No less serious in my mind is this extraordinary alliance with the Conservative Evangelicals. Are we to understand that those with whom on other issues we disagree almost entirely are to be the catholics' bedfellows on women bishops? Is the trade off that lay presidency at the Eucharist is OK (we all know it already happens unofficially). Are catholics to lay down every other principle in order to block a piece of legislation to be passed by an organisation which we already know to be un-catholic? I believe that even were this chain of events to transpire (which would require nobody dying or changing their mind as happened in the early 90s) history would judge those involved as dishonourable. The evangelical dimension is however interesting in another aspect of this current debate:


The Society model as promoted by some 'catholic' bishops has been widely ridiculed not least by Damian Thompson on his excellent 'Holy Smoke' blog. Unlike the previous section I am less concerned here with the 'honourable path' as the 'catholic path'. The Missionary Society of S. Wilfred and S. Hilda is after all intended (as far as one can tell, though it is very difficult to tell anything about it other than it exists - and the jury is even out on that) for catholics who want to remain (either for all time, or just for a while till they are ready to leave or something like that, maybe) in the Church of England. It strikes me that they have a number of options open to them which they may wish to pursue (possibly all of them over time). The question I have for each of these options is: is it catholic?

1) The society model may wish to work with the catholic group on synod to get 'the best possible deal' for those who wish to remain in the Church of England. Aside from my concerns expressed above about being a catholic 'bit' of the Church of England there is a more fundamental question. If some deal is hammered out with the help of Evangelicals and having held the Church of England to ransom, which bishops will sit in a House of Bishops or College of Bishops with one woman on it? It cannot be catholic to do this and turn a blind eye, nor can it be acceptable to say I believe those 99 men are bishops but don't believe that woman is. At this point we enter again into the realm of gender discrimination and the ecclesiological gymnastics involved are simply NOT CATHOLIC.

2) Perhaps there is a will to break away and form some sort of continuing church as we have seen elsewhere in the Anglican Communion. Catholic societies have quite rightly always objected to continuing Anglican churches on the understanding that they are a further fracture and wound in the body of Christ which is the Church. The argument promoted through the history of Anglo-catholicism is that the Church of England is a wound we wish to heal. To break away from the break away is a move away from unity, not a move towards it. It must therefore as an option be NOT CATHOLIC.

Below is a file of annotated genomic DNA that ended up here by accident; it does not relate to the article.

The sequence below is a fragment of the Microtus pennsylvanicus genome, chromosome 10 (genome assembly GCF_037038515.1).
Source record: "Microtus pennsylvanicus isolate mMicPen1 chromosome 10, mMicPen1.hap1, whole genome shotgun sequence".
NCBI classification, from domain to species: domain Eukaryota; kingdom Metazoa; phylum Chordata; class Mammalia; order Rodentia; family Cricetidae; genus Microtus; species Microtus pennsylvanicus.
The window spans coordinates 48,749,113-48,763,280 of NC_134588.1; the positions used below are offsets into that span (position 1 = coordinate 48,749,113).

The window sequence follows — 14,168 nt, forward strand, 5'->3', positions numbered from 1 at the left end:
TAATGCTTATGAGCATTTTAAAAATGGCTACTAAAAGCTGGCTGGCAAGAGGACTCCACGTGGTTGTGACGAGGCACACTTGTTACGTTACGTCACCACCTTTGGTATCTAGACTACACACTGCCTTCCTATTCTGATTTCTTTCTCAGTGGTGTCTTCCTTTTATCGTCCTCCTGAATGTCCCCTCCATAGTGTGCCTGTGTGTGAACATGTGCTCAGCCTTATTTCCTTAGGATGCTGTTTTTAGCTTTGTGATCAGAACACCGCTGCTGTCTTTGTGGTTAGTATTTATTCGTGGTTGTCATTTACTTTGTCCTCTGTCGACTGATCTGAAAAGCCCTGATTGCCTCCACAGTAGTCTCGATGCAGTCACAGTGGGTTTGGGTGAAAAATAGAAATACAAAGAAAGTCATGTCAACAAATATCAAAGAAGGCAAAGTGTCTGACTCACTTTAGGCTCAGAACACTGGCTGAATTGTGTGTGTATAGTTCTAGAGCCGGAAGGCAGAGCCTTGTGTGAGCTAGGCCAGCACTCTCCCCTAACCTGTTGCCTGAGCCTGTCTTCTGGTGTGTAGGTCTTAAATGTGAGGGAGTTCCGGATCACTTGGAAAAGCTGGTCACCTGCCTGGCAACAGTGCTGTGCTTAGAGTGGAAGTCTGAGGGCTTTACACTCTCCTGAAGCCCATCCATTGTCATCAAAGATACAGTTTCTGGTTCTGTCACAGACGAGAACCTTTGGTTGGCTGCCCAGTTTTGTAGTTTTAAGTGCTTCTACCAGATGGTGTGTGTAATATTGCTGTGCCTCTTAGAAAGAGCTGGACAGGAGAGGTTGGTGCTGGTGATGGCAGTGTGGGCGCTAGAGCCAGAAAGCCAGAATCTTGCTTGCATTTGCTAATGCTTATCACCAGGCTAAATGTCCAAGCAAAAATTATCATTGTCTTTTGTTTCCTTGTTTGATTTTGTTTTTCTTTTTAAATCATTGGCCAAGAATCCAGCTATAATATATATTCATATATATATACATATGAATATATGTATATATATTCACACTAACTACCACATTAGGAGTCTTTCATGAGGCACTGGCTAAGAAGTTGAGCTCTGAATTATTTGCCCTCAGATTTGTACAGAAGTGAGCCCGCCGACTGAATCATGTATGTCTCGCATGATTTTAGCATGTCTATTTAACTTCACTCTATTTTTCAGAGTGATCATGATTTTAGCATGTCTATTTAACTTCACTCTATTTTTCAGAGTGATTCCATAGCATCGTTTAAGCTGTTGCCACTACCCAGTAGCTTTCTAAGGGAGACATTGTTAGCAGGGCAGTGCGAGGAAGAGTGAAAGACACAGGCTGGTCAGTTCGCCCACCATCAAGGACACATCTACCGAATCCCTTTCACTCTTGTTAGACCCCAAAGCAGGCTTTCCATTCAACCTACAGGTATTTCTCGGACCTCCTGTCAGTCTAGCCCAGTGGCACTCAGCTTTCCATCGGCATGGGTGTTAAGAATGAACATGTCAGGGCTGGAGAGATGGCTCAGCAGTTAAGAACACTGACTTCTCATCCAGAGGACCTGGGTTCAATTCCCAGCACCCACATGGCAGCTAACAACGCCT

3) Perhaps therefore the Socety may wish to become disobedient if they don't get their own way. The great problem ARCIC found throughout the history of negotiations is that the Anglican Churches have a problem with Authority (hence 3 reports on it so far as opposed to 1 on any other issue). Authority is necessary for catholicism - disobedience is NOT CATHOLIC. The argument might be forwarded... what about all those disobedient Victorian catholics sent to prison by their bishops for being disobedient. There is a difference inasmuch as they were disobedient to remind their bishops that they 'were' catholic, whereas this society if it were disobedient would be doing so to tell its bishops that they were not being proper catholics. Well if the Church authorities are not catholic, then neither are the people under them. You cannot have a catholic 'bit' of a church.

4) Perhaps the society sees itself along the lines of the societies and personal prelatures in the Roman Catholic Church. There is a significant difference in that a society in the RC Church is in full communion with that Church. The society model in the RC Church is not an 'alternative to' but an 'as well as'. The latter is catholic, the former is NOT CATHOLIC.

So... is there a future for the Society model. In short, yes. The Society model is a perfect model for disgruntled evangelicals. They too have set up a society (I think it is going to be named after S. Augustine (of Canterbury I guess, not of Hippo)) and for them this is an ideal model. They have very different scruples about what is a church and the society model will work perfectly well for them. They also have the advantage in this situation of not being against women priests but only against women in authority (an incumbent or a bishop) which would make the society model ideal for them precisely because they are NOT CATHOLIC.

No comments: